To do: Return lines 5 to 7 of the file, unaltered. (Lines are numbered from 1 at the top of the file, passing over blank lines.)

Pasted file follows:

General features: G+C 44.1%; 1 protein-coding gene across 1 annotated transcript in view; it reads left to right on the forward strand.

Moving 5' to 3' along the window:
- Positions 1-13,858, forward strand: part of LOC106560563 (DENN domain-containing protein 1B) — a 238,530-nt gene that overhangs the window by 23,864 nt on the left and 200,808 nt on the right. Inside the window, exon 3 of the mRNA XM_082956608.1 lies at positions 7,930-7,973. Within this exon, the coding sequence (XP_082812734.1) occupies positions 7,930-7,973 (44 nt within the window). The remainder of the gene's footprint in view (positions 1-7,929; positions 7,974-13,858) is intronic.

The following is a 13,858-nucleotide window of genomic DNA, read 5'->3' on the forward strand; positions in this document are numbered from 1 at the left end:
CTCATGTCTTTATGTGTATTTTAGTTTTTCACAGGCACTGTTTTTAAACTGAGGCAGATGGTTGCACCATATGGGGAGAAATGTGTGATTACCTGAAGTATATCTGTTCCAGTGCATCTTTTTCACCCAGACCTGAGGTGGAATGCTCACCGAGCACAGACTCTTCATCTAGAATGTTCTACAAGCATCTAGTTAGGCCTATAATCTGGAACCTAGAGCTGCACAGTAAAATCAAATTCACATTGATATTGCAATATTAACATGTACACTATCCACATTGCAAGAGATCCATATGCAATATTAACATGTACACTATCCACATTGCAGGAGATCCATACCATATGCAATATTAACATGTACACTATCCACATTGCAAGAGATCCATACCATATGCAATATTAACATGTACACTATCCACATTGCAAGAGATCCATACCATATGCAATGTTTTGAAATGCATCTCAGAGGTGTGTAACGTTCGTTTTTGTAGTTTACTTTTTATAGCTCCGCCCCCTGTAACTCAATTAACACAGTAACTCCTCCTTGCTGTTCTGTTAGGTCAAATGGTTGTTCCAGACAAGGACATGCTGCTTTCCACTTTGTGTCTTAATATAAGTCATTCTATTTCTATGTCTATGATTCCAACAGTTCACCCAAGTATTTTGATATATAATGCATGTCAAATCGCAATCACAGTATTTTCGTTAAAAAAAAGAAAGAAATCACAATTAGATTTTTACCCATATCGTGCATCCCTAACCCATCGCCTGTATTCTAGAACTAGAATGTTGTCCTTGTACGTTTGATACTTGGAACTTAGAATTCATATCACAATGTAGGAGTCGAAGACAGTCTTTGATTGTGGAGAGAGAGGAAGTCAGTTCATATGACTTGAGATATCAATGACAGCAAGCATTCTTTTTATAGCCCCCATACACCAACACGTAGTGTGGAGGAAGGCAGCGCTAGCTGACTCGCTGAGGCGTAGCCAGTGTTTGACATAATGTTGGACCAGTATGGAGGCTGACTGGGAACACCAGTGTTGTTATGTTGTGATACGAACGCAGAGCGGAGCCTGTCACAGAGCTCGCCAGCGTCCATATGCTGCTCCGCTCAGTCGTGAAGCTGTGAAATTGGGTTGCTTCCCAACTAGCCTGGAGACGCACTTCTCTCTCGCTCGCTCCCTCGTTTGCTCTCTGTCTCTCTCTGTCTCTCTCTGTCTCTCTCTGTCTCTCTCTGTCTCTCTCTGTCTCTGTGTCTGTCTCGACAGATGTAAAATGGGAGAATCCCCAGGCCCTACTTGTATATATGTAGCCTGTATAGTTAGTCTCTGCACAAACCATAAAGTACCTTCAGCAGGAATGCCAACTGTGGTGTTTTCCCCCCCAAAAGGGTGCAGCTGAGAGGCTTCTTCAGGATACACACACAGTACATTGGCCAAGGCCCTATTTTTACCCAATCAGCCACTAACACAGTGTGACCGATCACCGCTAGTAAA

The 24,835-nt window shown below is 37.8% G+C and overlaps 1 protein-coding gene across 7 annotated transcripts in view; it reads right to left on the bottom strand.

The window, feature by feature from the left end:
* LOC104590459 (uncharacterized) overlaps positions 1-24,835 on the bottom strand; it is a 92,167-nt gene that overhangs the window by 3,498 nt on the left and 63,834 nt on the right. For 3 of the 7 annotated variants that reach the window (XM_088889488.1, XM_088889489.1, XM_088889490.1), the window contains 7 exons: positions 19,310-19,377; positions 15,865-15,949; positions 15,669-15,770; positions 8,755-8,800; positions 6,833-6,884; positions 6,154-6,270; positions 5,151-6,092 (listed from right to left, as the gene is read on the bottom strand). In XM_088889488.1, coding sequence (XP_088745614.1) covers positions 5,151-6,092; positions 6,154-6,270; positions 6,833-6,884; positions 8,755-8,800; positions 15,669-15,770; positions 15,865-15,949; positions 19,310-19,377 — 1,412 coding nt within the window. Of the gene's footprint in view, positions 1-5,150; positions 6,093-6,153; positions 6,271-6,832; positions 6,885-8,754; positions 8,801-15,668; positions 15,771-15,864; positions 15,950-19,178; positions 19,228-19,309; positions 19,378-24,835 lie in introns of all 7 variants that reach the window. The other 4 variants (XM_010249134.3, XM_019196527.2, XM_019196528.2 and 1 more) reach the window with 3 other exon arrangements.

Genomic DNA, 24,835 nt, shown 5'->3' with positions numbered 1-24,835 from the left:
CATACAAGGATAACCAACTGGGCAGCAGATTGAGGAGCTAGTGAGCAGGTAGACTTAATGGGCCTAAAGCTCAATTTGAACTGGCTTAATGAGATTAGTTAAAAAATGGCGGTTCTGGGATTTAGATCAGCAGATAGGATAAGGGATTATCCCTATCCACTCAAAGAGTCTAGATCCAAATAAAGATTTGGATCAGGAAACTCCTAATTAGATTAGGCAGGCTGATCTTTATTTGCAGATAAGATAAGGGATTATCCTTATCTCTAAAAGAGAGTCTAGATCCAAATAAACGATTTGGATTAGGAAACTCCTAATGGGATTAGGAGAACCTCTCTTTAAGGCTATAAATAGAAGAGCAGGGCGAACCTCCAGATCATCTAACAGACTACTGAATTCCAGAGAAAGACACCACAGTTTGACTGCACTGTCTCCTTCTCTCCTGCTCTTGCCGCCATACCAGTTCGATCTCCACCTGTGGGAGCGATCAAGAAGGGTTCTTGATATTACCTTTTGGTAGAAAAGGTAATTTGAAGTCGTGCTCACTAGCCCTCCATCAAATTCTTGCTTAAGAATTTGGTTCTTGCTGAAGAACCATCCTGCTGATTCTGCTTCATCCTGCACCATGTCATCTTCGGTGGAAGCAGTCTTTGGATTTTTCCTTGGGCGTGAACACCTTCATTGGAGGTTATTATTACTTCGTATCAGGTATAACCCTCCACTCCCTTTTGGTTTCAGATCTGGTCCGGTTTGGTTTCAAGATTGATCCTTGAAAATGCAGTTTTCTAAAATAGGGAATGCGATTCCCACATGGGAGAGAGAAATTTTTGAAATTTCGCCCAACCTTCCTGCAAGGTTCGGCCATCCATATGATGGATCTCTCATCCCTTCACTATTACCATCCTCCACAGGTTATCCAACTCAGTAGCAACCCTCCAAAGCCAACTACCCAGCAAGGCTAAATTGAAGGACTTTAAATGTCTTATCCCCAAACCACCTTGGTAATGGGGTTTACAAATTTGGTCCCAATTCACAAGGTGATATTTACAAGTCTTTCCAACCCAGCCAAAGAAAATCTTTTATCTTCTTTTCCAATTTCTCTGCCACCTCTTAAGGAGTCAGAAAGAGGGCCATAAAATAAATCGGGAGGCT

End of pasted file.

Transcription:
CTCATGTCTTTATGTGTATTTTAGTTTTTCACAGGCACTGTTTTTAAACTGAGGCAGATGGTTGCACCATATGGGGAGAAATGTGTGATTACCTGAAGTATATCTGTTCCAGTGCATCTTTTTCACCCAGACCTGAGGTGGAATGCTCACCGAGCACAGACTCTTCATCTAGAATGTTCTACAAGCATCTAGTTAGGCCTATAATCTGGAACCTAGAGCTGCACAGTAAAATCAAATTCACATTGATATTGCAATATTAACATGTACACTATCCACATTGCAAGAGATCCATATGCAATATTAACATGTACACTATCCACATTGCAGGAGATCCATACCATATGCAATATTAACATGTACACTATCCACATTGCAAGAGATCCATACCATATGCAATATTAACATGTACACTATCCACATTGCAAGAGATCCATACCATATGCAATGTTTTGAAATGCATCTCAGAGGTGTGTAACGTTCGTTTTTGTAGTTTACTTTTTATAGCTCCGCCCCCTGTAACTCAATTAACACAGTAACTCCTCCTTGCTGTTCTGTTAGGTCAAATGGTTGTTCCAGACAAGGACATGCTGCTTTCCACTTTGTGTCTTAATATAAGTCATTCTATTTCTATGTCTATGATTCCAACAGTTCACCCAAGTATTTTGATATATAATGCATGTCAAATCGCAATCACAGTATTTTCGTTAAAAAAAAGAAAGAAATCACAATTAGATTTTTACCCATATCGTGCATCCCTAACCCATCGCCTGTATTCTAGAACTAGAATGTTGTCCTTGTACGTTTGATACTTGGAACTTAGAATTCATATCACAATGTAGGAGTCGAAGACAGTCTTTGATTGTGGAGAGAGAGGAAGTCAGTTCATATGACTTGAGATATCAATGACAGCAAGCATTCTTTTTATAGCCCCCATACACCAACACGTAGTGTGGAGGAAGGCAGCGCTAGCTGACTCGCTGAGGCGTAGCCAGTGTTTGACATAATGTTGGACCAGTATGGAGGCTGACTGGGAACACCAGTGTTGTTATGTTGTGATACGAACGCAGAGCGGAGCCTGTCACAGAGCTCGCCAGCGTCCATATGCTGCTCCGCTCAGTCGTGAAGCTGTGAAATTGGGTTGCTTCCCAACTAGCCTGGAGACGCACTTCTCTCTCGCTCGCTCCCTCGTTTGCTCTCTGTCTCTCTCTGTCTCTCTCTGTCTCTCTCTGTCTCTCTCTGTCTCTCTCTGTCTCTGTGTCTGTCTCGACAGATGTAAAATGGGAGAATCCCCAGGCCCTACTTGTATATATGTAGCCTGTATAGTTAGTCTCTGCACAAACCATAAAGTACCTTCAGCAGGAATGCCAACTGTGGTGTTTTCCCCCCCAAAAGGGTGCAGCTGAGAGGCTTCTTCAGGATACACACACAGTACATTGGCCAAGGCCCTATTTTTACCCAATCAGCCACTAACACAGTGTGACCGATCACCGCTAGTAAA

The 24,835-nt window shown below is 37.8% G+C and overlaps 1 protein-coding gene across 7 annotated transcripts in view; it reads right to left on the bottom strand.

The window, feature by feature from the left end: